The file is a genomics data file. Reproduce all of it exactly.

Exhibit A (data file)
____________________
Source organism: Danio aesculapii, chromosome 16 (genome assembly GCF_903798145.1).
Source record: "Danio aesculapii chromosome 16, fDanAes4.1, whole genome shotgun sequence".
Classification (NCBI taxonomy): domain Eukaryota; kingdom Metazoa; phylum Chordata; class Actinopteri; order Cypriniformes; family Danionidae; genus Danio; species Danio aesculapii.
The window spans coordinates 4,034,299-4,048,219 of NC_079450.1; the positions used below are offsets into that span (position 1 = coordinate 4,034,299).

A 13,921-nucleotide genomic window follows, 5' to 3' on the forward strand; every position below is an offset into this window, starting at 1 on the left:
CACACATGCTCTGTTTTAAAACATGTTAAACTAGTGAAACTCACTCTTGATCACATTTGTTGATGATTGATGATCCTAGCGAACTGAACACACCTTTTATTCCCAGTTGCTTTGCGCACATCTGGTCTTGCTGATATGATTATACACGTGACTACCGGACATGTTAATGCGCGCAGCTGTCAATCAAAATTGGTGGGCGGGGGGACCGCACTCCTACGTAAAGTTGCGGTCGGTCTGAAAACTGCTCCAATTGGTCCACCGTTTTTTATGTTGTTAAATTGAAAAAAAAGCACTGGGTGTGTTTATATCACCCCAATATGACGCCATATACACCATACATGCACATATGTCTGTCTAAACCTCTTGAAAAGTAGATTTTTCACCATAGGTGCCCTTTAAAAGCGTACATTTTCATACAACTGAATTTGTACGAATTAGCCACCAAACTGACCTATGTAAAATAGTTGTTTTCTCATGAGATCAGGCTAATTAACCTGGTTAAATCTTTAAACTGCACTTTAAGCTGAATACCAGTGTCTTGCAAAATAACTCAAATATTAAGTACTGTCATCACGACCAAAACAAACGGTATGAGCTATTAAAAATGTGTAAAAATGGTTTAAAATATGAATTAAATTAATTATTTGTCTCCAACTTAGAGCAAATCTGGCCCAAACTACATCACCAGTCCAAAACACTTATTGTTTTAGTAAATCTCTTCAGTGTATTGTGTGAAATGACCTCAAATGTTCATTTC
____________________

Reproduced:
Source organism: Danio aesculapii, chromosome 16 (genome assembly GCF_903798145.1).
Source record: "Danio aesculapii chromosome 16, fDanAes4.1, whole genome shotgun sequence".
Classification (NCBI taxonomy): domain Eukaryota; kingdom Metazoa; phylum Chordata; class Actinopteri; order Cypriniformes; family Danionidae; genus Danio; species Danio aesculapii.
The window spans coordinates 4,034,299-4,048,219 of NC_079450.1; the positions used below are offsets into that span (position 1 = coordinate 4,034,299).

A 13,921-nucleotide genomic window follows, 5' to 3' on the forward strand; every position below is an offset into this window, starting at 1 on the left:
CACACATGCTCTGTTTTAAAACATGTTAAACTAGTGAAACTCACTCTTGATCACATTTGTTGATGATTGATGATCCTAGCGAACTGAACACACCTTTTATTCCCAGTTGCTTTGCGCACATCTGGTCTTGCTGATATGATTATACACGTGACTACCGGACATGTTAATGCGCGCAGCTGTCAATCAAAATTGGTGGGCGGGGGGACCGCACTCCTACGTAAAGTTGCGGTCGGTCTGAAAACTGCTCCAATTGGTCCACCGTTTTTTATGTTGTTAAATTGAAAAAAAAGCACTGGGTGTGTTTATATCACCCCAATATGACGCCATATACACCATACATGCACATATGTCTGTCTAAACCTCTTGAAAAGTAGATTTTTCACCATAGGTGCCCTTTAAAAGCGTACATTTTCATACAACTGAATTTGTACGAATTAGCCACCAAACTGACCTATGTAAAATAGTTGTTTTCTCATGAGATCAGGCTAATTAACCTGGTTAAATCTTTAAACTGCACTTTAAGCTGAATACCAGTGTCTTGCAAAATAACTCAAATATTAAGTACTGTCATCACGACCAAAACAAACGGTATGAGCTATTAAAAATGTGTAAAAATGGTTTAAAATATGAATTAAATTAATTATTTGTCTCCAACTTAGAGCAAATCTGGCCCAAACTACATCACCAGTCCAAAACACTTATTGTTTTAGTAAATCTCTTCAGTGTATTGTGTGAAATGACCTCAAATGTTCATTTC